While on an ordinary visit to my neighbor during my last trip back home to Kabul in October, I met an extraordinary little girl.
We met by coincidence, as she and her mother were also guests of my neighbor, who was holding a small gathering at her home. At only 12 years old, she has already overcome incredible obstacles to go to school, and her determination is unwavering. Her mother asked that I not use their names, but as soon as she learned from our mutual friend that I work as a journalist for Radio Azadi, RFE/RL’s service to Afghanistan, she insisted that I interview her daughter about her struggle so that other Afghans can hear what girls go through to get an education.
The girl explained that after her father died, her mother struggled to feed her three children, let alone send them to school. With her health failing and nowhere else to turn, she decided to send the girl, her eldest, to an orphanage where she lives during the week and attends school for free.The girl says she desperately misses her mother and her family, but she’s happy at the orphanage because she can go to school.
“There is nothing in our house, and at the orphanage I have access to everything, but when I go home I’m very happy because my mother is with me,” she said. “When I go home I help my mother bake bread and clean. My mother teaches me how to cook, and that’s what I do until I come back to the orphanage.”
Her mother suffers from a bone disease, and the girl explained that she wants to become a doctor so she can treat her mother.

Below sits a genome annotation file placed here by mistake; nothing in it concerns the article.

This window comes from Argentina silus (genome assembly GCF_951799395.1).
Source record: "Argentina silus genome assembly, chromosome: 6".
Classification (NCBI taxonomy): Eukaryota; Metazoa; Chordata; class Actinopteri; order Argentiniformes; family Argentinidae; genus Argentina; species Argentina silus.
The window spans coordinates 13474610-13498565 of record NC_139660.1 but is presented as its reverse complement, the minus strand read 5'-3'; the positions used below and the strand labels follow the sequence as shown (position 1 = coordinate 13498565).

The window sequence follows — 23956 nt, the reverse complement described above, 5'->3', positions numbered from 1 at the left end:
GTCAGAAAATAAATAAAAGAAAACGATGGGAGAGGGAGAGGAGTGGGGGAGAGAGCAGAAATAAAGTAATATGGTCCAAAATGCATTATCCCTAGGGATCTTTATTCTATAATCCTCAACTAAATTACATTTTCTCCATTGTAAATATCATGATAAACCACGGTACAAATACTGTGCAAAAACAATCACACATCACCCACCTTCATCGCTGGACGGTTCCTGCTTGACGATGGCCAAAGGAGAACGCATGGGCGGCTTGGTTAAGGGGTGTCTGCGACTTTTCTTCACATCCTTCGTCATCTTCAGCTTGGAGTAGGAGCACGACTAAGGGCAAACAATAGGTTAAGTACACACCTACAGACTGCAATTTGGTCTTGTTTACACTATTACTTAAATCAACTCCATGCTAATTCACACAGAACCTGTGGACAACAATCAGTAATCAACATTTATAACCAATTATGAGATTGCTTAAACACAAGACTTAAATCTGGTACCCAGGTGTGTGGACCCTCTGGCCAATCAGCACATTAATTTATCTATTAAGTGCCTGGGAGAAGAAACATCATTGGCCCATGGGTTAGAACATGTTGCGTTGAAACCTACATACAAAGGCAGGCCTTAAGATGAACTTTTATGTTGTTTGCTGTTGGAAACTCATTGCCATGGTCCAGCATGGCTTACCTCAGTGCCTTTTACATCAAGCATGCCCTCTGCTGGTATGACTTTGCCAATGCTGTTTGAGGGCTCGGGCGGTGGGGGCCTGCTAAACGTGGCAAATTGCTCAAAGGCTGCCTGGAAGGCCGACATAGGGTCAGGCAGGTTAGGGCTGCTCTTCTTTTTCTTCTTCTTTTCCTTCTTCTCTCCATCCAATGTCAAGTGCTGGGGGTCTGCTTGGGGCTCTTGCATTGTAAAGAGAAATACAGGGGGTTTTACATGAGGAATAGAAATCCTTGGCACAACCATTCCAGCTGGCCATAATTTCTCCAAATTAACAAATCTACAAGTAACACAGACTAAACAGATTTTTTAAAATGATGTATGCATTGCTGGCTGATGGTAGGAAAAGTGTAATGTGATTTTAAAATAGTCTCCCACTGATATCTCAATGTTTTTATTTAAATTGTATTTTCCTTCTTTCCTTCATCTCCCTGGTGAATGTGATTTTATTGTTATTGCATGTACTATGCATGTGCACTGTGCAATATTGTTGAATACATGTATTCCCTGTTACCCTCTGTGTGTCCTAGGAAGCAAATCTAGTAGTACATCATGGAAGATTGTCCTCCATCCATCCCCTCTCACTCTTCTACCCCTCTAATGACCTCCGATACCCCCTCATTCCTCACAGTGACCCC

"I want to serve my society and my mother, too. Her legs hurt, and I want to heal them."
Despite her frail condition, the girl’s mother stood up to relatives who were against the idea of the girl going away to school.
“My relatives said that when I get married and go to my husband’s home, I’ll be expected to cook, not to study,” the girl said. “I told them I’ll do the cooking and study, too. I can do both.”
The girl is lucky, as there are millions of Afghan children who don’t attend school. A lack of facilities, poverty, and a general lack of security in many parts of the country prevent those children from learning. For girls, added to these obstacles is a persistent conservative view in many communities against girls’ education.
But things are slowly improving. According to the Afghan Education Ministry, 9 million children currently attend school around the country, and about 40 percent of them are girls.
The Education Ministry says that most of the estimated 3.5 million remaining children who do not attend school are girls. Afghanistan’s female literacy rate is also among the lowest in the word at around 17 percent, according to a 2015 UNESCO report.
Women’s rights activist Maryam Amarkhel says that women’s exclusion from education has severe consequences for society and that society has to change.
“When a woman is uneducated, she blindly accepts any statement made about her and she assumes she is incapable of great achievements,” Amarkhel said. “She thinks she can’t take part in politics or be self-sufficient. She has been given this way of thinking by our people and by our men.”
I have hope that the determined little girl I met at my neighbor’s home in Kabul will not succumb to this way of thinking, and that she’ll be an example for many others.
--Freba Mohd Zaher